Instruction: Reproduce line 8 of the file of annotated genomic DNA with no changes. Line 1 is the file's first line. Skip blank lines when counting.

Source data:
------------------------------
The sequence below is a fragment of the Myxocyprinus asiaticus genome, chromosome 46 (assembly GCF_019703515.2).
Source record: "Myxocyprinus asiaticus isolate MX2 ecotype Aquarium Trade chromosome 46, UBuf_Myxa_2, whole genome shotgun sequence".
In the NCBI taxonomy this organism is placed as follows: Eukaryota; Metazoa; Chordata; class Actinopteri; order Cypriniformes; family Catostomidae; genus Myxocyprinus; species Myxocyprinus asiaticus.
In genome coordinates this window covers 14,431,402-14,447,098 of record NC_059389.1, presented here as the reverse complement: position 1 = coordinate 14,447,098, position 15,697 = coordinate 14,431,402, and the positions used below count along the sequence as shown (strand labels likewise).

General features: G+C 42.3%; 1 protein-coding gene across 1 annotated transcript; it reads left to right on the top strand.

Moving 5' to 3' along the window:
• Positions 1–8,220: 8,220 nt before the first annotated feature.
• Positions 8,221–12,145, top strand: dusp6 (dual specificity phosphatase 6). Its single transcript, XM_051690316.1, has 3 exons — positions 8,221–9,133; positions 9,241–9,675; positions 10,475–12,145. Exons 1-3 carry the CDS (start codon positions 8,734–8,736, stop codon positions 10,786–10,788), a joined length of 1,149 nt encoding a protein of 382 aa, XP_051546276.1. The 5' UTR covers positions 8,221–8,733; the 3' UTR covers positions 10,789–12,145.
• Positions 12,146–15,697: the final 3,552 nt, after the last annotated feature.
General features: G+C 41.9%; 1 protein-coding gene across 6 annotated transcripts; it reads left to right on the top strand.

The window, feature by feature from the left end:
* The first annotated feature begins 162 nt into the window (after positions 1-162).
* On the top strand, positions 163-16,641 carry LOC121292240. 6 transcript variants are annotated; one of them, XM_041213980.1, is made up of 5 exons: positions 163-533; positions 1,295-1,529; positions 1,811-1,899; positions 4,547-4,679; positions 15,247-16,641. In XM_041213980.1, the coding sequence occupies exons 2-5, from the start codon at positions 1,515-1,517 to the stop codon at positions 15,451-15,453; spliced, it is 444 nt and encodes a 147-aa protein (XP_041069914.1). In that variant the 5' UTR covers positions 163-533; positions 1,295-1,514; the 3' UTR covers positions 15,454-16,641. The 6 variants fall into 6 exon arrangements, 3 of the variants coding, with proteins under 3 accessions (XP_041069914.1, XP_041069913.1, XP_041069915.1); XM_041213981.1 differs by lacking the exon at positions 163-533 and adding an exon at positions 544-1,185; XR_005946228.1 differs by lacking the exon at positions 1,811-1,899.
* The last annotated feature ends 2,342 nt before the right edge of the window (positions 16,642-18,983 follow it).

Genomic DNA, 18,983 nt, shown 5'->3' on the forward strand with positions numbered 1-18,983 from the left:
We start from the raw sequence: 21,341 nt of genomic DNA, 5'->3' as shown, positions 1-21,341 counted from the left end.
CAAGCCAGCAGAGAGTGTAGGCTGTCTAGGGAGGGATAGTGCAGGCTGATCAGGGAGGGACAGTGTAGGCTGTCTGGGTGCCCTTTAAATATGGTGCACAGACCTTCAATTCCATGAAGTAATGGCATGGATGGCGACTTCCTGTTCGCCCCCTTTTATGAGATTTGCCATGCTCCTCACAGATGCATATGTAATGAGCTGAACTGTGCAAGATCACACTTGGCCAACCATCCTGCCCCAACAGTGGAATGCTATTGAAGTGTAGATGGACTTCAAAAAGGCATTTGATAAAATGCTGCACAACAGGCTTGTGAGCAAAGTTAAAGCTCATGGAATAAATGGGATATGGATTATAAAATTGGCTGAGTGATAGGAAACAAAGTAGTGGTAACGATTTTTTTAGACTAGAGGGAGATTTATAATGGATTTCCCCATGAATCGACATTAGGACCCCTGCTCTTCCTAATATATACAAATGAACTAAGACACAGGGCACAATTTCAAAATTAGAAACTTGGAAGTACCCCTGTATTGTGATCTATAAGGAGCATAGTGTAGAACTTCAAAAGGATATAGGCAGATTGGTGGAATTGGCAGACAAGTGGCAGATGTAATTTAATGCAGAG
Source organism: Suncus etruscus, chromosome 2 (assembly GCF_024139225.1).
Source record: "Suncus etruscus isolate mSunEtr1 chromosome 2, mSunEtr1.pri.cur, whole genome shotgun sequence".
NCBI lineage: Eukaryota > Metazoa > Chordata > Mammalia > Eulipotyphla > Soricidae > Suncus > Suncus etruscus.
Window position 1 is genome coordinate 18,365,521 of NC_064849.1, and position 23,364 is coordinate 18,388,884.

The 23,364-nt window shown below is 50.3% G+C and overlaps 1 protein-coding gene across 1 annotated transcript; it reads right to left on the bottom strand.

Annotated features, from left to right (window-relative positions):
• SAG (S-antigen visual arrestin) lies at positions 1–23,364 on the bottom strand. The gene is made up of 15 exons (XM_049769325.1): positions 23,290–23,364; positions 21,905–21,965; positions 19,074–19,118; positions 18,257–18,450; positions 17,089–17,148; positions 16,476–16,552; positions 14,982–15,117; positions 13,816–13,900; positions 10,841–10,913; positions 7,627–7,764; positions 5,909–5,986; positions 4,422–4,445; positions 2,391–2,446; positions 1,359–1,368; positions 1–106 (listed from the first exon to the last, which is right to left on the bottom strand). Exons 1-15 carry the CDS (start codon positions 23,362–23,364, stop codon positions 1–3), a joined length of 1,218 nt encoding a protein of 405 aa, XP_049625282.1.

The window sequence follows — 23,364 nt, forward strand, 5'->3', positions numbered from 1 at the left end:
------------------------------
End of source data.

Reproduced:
• Positions 8,221–12,145, top strand: dusp6 (dual specificity phosphatase 6). Its single transcript, XM_051690316.1, has 3 exons — positions 8,221–9,133; positions 9,241–9,675; positions 10,475–12,145. Exons 1-3 carry the CDS (start codon positions 8,734–8,736, stop codon positions 10,786–10,788), a joined length of 1,149 nt encoding a protein of 382 aa, XP_051546276.1. The 5' UTR covers positions 8,221–8,733; the 3' UTR covers positions 10,789–12,145.